New job means time for a new workstation.
The first computer I ever purchased was the 12" Powerbook G4. Since that Powerbook I've always had laptops as my main machines (desktop gaming PC not withstanding). Remote working the last few years has made me realize that the portability of a laptop is largely wasted since I only travel a handful of times a year and yet I live with the downsides of a laptop the rest of the time. So, last year I started thinking about a desktop machine for my primary workstation. A desktop is appealing for a handful of reasons:
- More powerful CPUs
- More expansion capabilities
- More durable
The Mac Studio was recently released to much fanfare and was really intriguing to me. However, when I started considering it I only had about a week to 10 days before my start date at Grafana and I couldn't wait the quoted 4-6 weeks delivery time for a Mac Studio with 32GB of RAM.
I was also pretty unwilling to leave my comfy NixOS install + i3. Michael Stapelberg's latest post about his new workstation proved timely and convinced me to give the new Intel Alder Lake CPUs a shot.
Apple's M1 family of chips deliver incredible performance per watt but I wasn't as concered about the power usage given this was a desktop machine not a laptop. I was however focused on at least matching the M1 chips in single-threaded performance since a good chunk of my development work (Node, build tools, etc) are still single-threaded. I ended up with the Intel i5-12600k and I really couldn't be happier. Here's the full parts list:
|Sliger Cerberus case||$285|
|140mm Noctua NF-A14 PWM||$21|
|Sabrent 1TB Rocket NVMe||$130|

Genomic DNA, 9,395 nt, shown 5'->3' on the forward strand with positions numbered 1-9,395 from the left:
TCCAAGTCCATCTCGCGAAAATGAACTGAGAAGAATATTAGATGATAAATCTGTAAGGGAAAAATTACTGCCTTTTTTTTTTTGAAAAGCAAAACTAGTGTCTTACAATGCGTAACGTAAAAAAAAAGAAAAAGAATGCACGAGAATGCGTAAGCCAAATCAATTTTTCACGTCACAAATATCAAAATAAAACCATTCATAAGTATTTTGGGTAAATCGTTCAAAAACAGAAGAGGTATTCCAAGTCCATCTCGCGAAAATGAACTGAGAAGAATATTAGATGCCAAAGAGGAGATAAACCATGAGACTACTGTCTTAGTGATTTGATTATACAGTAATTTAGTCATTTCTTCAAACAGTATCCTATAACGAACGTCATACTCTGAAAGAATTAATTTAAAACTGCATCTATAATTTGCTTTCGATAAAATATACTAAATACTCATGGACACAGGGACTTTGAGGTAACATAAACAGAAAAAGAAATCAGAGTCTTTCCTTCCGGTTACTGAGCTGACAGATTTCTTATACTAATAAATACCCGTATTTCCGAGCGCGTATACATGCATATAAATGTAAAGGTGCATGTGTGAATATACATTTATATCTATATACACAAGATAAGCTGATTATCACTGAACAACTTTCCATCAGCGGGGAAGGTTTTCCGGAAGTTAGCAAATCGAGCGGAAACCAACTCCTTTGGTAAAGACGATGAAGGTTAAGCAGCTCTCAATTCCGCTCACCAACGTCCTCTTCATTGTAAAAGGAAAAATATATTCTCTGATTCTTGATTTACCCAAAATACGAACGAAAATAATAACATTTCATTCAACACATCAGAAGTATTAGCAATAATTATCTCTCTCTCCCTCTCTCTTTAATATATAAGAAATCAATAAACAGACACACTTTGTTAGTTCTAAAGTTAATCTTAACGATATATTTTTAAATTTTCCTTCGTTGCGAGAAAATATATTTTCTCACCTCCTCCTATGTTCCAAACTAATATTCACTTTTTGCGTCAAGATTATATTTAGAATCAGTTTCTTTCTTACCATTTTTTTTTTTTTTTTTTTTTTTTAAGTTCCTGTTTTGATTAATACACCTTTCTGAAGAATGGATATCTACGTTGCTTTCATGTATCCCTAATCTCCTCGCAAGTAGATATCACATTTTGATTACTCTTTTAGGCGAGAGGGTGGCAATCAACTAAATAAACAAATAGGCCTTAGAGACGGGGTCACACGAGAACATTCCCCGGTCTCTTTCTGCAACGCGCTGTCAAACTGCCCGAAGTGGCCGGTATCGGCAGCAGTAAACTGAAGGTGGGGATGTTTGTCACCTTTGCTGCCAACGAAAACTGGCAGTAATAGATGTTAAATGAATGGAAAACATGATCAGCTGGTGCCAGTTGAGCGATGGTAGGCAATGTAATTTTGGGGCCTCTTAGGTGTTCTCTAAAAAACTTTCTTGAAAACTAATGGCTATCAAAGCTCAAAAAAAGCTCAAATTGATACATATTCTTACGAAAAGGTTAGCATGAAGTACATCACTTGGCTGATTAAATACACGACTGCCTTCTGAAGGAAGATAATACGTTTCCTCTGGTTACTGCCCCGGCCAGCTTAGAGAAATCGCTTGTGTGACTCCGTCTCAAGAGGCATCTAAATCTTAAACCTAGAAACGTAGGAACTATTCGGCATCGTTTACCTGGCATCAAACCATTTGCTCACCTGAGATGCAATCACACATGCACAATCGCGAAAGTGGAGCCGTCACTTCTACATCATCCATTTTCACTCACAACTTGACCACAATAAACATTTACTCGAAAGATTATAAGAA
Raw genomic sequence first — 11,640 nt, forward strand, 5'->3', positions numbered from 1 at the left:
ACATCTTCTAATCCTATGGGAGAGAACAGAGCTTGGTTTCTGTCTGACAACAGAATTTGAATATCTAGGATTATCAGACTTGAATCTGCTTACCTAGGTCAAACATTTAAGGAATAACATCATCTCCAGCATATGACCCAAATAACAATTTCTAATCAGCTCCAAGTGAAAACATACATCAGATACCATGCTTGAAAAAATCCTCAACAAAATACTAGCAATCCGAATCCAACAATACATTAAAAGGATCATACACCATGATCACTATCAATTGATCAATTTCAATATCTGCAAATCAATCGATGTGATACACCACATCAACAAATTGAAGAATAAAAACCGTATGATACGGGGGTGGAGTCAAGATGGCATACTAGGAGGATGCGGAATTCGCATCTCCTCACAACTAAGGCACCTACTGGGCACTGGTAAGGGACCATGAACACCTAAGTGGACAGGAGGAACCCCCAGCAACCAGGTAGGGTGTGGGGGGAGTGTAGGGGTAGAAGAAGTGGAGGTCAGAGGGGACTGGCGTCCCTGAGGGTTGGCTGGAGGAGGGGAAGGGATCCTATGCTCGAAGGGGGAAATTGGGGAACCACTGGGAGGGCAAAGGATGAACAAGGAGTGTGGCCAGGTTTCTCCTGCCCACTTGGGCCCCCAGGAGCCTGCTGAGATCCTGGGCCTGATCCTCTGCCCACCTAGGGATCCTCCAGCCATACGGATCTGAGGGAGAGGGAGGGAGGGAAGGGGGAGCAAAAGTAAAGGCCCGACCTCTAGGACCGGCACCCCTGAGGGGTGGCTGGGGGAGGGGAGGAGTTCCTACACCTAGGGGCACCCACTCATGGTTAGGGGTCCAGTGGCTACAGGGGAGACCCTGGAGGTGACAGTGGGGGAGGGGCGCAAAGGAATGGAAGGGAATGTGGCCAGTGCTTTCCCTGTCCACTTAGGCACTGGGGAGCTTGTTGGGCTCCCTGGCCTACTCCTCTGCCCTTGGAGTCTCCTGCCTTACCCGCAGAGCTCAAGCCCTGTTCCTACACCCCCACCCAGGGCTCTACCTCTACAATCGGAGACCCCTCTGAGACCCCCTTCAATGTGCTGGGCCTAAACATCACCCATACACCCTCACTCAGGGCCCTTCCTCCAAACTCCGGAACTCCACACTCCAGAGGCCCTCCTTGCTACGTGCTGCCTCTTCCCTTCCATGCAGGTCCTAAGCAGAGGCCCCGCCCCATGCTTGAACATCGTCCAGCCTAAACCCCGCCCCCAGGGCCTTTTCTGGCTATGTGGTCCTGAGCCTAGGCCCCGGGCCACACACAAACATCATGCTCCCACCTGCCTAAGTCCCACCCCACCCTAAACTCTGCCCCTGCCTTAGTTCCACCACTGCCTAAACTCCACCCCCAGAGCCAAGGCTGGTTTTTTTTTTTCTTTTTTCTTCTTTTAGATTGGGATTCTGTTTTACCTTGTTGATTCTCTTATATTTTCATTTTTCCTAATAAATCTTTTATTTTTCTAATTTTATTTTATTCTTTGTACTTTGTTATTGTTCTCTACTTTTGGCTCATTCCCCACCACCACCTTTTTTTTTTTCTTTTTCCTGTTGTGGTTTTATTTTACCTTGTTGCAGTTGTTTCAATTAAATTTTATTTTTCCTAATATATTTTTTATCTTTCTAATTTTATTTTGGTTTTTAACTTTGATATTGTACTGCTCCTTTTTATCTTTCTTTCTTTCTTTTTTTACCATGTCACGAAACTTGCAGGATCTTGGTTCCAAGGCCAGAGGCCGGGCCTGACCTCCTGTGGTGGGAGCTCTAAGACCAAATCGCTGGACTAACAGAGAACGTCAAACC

|ASUS ROG Strix Z690-G||$350|
|G.SKILL Trident Z5 Series 32GB DDR5||$330|
I ran into the same memory XMP issues that Michael mentions in his post so I disabled the XMP profile and the system passed the "Coding Horror burn in tests" with flying colors.
I mounted the 140mm fan to the bottom of the case as intake and the CPU cooler is of course positioned as intake as well. Hot air rises out the top of the case quite well. During the prime95 torture test the CPU never got over 78°C and I couldn't ever hear either fan. I run both fans in the "silent profile" in the BIOS and I use Noctua's adapters to lower the voltage even more. Now the only fan I could hear during max load was the PSU fan which doesn't spin at all under low to medium loads but under high load it kicks on. Day to day it's hardly on so the system is dead quiet most of the time.
I absolutely love the Cerberus case. It's Mini-ATX but still super compact and fits on my desk quite well. All the panels are solid metal and the way all the panels pop off is really really nice. I opted for the handle mount on the top and the internal PSU moutning.
NixOS installed just fine. I'm runing the 5.17 kernel because Alder Lake needs a newer kernel for it's graphics and CPU scheduler (coming soon?). I have WiFi and Bluetooh disabled in the BIOS since everything is hard-wired to the machine.
This build has proven quite comfortable over the few weeks I've used it. I love that I have 2 free RAM slots if I ever feel the need for more RAM. I also love that I have 3 remaining Nvme slots on the motherboard for additional solid state storage in the future.